Al Plenary | Unpaid management fees norms rejected

Legal norms suggesting that house buyers should be accountable for paying property management fees owed by the house sellers (in particular, those who already purchased the houses and are selling them to another party) sparked a fierce debate among the lawmakers during yesterday’s Legislative Assembly plenary meeting. In an unusual move, after a long debate, lawmakers have rejected numbers three and five of article nine included in the new law regarding property management for common areas of condominiums.

Despite the rejection of the controversial norms, the bill was given the final green light yesterday.

Ng Kuok Cheong said that the controversial norms indicate that “the government is not confident in solving the problems, resorting to faster methods, choosing [this] way instead.” Melinda Chan said that the new norms should not be included in the new bill. “Writing it here is unfair for new buyers as it sets up a trap for them in which they have to pay fees for two years,” she concluded.

“I extremely oppose it [the norms],” said Mak Soi Kun, adding “the fees were generated because you [previous buyers] lived there. Why should new buyers have to cover them?”

Angela Leong also said that the article is an unfair policy. “Many opinions in society are not in favor of this policy, […] it is letting buyers become victims, in some way, innocently. Owing property management fees is a problem of personal morality,” said Leong, who also doubted “whether the policy is suspected to encourage owners to become indebted of property management fees.”

Ho Ion Sang deemed the norms to be “going against the rule of fairness. I disagree with this article. It will leave many buyers owing property management fees, which will cause a bigger chaos,” he added.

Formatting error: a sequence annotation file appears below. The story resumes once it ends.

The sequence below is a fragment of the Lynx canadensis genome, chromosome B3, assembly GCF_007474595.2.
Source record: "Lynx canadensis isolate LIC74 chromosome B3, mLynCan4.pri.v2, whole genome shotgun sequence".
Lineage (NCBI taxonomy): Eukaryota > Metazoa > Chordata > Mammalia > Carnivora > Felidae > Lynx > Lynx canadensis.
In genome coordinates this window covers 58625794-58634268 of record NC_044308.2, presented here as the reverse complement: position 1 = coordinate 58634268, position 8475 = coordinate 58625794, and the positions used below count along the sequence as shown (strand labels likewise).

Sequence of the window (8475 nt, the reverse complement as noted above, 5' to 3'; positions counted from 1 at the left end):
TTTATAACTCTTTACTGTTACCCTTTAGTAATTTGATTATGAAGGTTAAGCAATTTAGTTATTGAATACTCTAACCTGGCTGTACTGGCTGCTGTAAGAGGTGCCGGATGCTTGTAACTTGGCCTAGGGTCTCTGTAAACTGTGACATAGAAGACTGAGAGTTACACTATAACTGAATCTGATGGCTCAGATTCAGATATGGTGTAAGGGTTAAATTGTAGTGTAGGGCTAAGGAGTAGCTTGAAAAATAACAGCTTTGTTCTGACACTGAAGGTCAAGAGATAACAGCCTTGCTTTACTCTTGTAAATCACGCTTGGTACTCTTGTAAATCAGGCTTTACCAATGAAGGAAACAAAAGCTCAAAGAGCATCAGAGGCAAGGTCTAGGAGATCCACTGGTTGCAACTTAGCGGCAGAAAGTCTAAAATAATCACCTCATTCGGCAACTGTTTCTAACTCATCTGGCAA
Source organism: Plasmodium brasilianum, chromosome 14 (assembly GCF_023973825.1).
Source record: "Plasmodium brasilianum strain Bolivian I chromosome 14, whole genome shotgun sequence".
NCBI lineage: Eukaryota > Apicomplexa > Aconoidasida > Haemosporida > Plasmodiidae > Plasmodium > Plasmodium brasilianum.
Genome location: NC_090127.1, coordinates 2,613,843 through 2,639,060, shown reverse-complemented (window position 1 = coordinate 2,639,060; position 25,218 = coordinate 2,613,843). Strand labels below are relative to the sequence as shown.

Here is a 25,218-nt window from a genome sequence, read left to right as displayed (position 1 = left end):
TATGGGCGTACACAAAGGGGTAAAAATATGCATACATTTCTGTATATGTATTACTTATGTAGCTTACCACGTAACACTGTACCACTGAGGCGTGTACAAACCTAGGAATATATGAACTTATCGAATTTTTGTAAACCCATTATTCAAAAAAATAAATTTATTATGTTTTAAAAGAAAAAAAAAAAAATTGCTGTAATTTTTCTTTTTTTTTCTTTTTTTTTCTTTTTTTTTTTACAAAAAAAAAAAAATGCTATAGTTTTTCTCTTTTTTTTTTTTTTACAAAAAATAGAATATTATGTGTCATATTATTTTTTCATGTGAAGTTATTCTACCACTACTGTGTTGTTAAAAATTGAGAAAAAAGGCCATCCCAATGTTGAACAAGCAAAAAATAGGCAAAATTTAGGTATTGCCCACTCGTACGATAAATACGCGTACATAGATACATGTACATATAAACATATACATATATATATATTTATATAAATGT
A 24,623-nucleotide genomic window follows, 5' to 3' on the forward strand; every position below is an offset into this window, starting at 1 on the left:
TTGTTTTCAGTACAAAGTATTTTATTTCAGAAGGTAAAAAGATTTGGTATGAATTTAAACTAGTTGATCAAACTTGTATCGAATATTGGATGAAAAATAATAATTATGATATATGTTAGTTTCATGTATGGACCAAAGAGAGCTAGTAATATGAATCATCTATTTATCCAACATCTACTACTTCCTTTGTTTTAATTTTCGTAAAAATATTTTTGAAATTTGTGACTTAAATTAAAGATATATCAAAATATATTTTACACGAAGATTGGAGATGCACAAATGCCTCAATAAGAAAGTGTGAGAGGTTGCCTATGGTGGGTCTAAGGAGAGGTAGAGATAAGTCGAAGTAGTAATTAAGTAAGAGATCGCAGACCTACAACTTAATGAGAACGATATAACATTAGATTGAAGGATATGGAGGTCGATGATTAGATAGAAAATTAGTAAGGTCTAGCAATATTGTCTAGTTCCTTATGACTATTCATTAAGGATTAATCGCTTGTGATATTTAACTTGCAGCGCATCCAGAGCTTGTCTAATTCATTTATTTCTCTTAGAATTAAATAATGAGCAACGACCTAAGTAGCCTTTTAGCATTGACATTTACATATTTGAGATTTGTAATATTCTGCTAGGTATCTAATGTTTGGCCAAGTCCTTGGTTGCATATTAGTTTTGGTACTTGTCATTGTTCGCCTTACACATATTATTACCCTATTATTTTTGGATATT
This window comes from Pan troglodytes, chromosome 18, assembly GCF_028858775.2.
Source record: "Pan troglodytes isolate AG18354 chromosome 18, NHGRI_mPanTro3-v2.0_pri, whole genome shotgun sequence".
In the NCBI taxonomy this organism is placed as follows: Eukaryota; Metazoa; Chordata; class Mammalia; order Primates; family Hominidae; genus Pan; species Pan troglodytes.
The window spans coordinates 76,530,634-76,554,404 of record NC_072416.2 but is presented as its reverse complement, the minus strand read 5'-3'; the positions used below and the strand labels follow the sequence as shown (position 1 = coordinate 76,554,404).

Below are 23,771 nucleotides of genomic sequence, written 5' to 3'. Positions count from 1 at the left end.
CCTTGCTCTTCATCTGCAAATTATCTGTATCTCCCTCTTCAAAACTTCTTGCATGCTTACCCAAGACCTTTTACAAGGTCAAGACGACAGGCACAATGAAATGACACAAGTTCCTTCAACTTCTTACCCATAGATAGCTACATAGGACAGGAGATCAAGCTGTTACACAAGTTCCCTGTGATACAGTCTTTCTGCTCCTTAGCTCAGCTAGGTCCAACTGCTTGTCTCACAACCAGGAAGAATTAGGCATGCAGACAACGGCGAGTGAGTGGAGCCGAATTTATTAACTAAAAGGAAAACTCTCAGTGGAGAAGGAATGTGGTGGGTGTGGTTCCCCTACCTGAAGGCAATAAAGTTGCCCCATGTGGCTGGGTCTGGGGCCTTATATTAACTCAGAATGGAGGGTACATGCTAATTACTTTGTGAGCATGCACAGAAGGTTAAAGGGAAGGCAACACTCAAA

Au Kam San noted that “from the law, [we] can see that you [the government] have thought of many methods, but they all are uncertain.”

Lam Heong Sang said “the article has been changed many times, it is a compromising one.” He further suggested the government should learn from Hong Kong which bans those residents owing property management fees from leaving the territory.

Song Pek Kei also voiced her opposition to the article by saying “it is indeed unfair for new buyers. […] [Buyers] have not even enjoyed the service, but need to pay for it.”

Cheung Lup Kwan added his opinion, noting “I don’t understand why if you [the government] have such consideration, then [buyers] should cover this inexplicably.”

Chui Sai Peng said that the government was undoubtedly intending to implement a kind initiative by establishing such article, although he thinks it needs to be improved.

Fong Chi Keong voiced his opposition towards the article, saying “do you [the government] think it is reasonable?” He said “other people need to pay for what you [house sellers] used. […] Is the government being reasonable? It should be more reasonable than the public, [but] the government is becoming irrational. […] It is such a big joke, the legislation is really immature, […] The government is not rigorous while working on this law, and made huge mistakes. I do not understand the government’s attitude. How can you, as legal professionals, draft such article and then face people? The barrister [Leonel Alves] has not spoken yet, he will certainly conclude for you.”

Lawmakers Zheng Anting and Tong Io Cheng also expressed their disagreement with the article.

However, lawmakers Chan Chak Mo and Ng Kuok Cheong voiced their support.

The director of the Legal Affairs Bureau (DSAJ), Liu Dexue, said that there are several legal mechanisms established to protect new buyers.

Leonel Alves noted that property management companies should appeal to the court when someone fails to pay their contributions to the property management. “Why property management companies do not appeal to the court? […] How come it happens that the entity itself was not diligent in collecting payments due,” asked Alves. He then turned to Fong Chi Keong and said “it [the law] is not only asking for debts for one year, but interests are also included.”

Several lawmakers continued to voice their opposition towards the article.

Fong Chi Keong said “the bill encourages people to break the law, as it definitely encourages them not to pay property management fees. If irresponsible people draft such an article, how can it be reasonable?”

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